For the first five years following an international registration, the scope and validity of the various foreign applications will be tied to the home application. During those five years, if the home application is refused or its scope is narrowed, the various foreign applications will suffer an equivalent fate. Therefore, if certain jurisdictions are particularly important, it may be safer to file directly in those countries, rather than going through the Madrid system, so that the applications are not dependent on the fortunes of the home application. In addition, in some jurisdictions, it may be faster for you to obtain a registration by filing directly rather than going through the Madrid system.
The types of “non-traditional marks” available for registration has also expanded. Before June 17, 2019 you could register 3D marks, colour as applied to surface of a 3D object, sound marks, holograms and moving images. Now, you can also register colour per se, taste, scent, texture, position marks, modes of packaging goods, and combinations of these.
For each of these types of marks, applicants will need to show that the mark is distinctive as of the filing date. In addition, the registration will be restricted to the territorial area where the mark is shown to be distinctive. For example, if your scent mark is only distinctive in Ontario, your registration for that scent mark will be limited to Ontario. These types of marks are also subject to the new statutory codification of the primarily functional objection that can be raised by the Office.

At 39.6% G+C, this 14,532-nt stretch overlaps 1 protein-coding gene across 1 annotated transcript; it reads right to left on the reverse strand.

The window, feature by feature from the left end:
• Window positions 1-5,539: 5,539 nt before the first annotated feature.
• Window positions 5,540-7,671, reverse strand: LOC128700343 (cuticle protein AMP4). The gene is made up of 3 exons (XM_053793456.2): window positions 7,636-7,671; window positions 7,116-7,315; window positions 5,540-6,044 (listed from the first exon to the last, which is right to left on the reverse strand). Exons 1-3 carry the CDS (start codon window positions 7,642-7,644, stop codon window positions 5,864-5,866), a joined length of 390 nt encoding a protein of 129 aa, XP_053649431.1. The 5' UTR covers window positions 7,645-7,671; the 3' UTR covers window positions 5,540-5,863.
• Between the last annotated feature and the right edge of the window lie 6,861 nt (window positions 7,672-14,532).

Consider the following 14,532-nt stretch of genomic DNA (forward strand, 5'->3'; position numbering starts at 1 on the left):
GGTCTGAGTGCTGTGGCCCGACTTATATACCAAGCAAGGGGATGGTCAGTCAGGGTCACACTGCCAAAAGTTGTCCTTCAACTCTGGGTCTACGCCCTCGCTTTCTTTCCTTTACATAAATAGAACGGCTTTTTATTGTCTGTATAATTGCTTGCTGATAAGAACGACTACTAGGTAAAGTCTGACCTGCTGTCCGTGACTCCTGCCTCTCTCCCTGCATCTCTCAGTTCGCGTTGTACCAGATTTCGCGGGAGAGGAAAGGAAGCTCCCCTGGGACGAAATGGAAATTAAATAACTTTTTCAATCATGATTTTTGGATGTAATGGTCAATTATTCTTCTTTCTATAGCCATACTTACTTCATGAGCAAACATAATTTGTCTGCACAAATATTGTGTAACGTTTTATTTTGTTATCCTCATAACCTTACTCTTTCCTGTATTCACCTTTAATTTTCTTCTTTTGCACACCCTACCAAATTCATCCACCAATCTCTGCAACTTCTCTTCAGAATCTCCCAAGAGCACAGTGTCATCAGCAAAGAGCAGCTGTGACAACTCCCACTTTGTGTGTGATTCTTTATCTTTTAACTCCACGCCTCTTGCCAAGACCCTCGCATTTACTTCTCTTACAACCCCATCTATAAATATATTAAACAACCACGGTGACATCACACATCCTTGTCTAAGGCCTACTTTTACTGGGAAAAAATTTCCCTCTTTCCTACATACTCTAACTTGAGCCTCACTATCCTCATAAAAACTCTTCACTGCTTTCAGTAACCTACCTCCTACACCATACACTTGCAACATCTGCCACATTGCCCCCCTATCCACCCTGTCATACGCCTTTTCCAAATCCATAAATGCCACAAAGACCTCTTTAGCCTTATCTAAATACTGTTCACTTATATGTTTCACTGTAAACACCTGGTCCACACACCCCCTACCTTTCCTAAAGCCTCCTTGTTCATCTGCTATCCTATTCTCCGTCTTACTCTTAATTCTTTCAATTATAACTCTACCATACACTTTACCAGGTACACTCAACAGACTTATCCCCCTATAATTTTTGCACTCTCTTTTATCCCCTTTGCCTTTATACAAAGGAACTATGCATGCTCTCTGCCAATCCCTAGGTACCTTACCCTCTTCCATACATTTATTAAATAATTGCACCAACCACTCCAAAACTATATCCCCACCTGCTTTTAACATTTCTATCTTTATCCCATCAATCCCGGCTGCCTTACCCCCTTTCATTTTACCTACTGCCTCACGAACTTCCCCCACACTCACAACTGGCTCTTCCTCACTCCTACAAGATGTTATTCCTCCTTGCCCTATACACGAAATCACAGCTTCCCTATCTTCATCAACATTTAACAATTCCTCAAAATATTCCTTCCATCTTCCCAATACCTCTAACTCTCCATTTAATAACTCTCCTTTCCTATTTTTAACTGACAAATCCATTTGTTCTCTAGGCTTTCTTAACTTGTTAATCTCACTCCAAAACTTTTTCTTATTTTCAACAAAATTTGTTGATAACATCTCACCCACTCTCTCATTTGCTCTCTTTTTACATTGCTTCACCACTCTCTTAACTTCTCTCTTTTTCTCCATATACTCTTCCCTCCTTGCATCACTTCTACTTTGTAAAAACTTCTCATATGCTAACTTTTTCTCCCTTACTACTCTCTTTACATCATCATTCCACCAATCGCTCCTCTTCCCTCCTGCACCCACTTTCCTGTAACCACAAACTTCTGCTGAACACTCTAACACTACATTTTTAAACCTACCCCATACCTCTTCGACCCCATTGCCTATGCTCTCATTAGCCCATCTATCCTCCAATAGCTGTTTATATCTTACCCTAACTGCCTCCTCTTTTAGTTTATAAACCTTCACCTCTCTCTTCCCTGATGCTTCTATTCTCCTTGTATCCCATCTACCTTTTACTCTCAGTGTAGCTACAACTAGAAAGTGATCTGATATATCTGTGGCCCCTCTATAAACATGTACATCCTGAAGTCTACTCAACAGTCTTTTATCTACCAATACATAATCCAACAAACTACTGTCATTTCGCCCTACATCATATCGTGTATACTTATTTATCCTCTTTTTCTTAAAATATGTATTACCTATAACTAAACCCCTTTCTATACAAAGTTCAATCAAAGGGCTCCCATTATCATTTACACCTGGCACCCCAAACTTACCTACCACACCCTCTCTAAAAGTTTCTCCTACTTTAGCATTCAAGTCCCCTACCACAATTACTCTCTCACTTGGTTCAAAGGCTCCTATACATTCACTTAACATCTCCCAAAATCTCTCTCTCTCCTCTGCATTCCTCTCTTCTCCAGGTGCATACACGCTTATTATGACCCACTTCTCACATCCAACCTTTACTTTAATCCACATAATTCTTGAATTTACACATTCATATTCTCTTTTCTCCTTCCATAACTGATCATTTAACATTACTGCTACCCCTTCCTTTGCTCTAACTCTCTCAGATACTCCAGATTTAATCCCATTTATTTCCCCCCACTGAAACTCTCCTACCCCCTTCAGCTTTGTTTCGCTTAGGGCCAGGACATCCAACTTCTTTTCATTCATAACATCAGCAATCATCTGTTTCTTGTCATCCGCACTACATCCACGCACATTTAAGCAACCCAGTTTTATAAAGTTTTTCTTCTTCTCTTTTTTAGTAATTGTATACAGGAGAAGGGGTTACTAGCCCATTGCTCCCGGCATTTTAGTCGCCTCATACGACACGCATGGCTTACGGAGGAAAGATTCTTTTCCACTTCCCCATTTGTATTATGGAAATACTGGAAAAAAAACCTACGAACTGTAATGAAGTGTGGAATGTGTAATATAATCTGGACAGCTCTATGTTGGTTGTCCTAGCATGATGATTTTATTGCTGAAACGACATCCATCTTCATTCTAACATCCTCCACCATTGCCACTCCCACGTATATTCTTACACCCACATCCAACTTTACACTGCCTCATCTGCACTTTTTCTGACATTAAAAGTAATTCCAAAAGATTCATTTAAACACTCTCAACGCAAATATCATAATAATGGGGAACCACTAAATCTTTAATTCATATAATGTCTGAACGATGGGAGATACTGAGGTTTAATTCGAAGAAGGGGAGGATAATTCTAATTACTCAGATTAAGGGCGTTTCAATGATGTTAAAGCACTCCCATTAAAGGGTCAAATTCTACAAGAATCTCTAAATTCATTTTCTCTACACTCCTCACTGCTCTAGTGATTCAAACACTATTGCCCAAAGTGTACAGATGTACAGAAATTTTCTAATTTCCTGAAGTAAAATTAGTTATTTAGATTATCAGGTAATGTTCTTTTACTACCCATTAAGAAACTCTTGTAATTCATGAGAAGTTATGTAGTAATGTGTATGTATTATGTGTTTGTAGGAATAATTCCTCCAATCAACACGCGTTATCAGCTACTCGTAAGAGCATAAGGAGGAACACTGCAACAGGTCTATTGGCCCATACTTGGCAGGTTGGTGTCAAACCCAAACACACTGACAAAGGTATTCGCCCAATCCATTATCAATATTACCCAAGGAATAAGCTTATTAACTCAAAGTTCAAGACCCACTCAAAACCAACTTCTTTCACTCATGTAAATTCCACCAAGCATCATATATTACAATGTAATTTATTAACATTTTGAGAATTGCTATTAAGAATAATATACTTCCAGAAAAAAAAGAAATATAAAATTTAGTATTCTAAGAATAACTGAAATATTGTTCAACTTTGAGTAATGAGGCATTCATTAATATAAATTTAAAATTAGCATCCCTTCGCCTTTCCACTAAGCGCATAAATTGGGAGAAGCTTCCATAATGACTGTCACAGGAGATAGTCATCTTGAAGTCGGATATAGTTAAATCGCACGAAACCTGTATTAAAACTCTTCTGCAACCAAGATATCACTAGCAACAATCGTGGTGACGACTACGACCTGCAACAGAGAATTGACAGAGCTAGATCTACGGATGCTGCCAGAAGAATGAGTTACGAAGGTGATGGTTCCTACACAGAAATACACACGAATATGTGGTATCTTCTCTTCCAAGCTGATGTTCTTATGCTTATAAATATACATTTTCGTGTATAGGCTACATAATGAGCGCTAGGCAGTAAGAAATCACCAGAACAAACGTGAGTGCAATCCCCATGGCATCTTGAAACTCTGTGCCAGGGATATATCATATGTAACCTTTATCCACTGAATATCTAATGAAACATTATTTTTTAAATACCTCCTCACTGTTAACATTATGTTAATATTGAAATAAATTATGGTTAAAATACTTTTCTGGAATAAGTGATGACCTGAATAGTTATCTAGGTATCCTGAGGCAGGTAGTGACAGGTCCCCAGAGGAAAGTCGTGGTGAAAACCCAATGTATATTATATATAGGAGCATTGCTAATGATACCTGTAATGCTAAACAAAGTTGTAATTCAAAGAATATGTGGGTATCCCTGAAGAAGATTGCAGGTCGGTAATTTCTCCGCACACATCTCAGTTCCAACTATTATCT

New inherent distinctiveness objection
Before June 17, 2019, there was no statutory basis for trademark examiners to assess an application for its inherent distinctiveness. Now, examiners can object to an application on the basis that the mark is not inherently distinctive. “Inherent distinctiveness” refers to a mark’s originality and uniqueness and it is assessed relative to the goods and services in the application. A unique or invented name (e.g. XEROX, KODAK) is more inherently distinctive than commonly used, everyday words.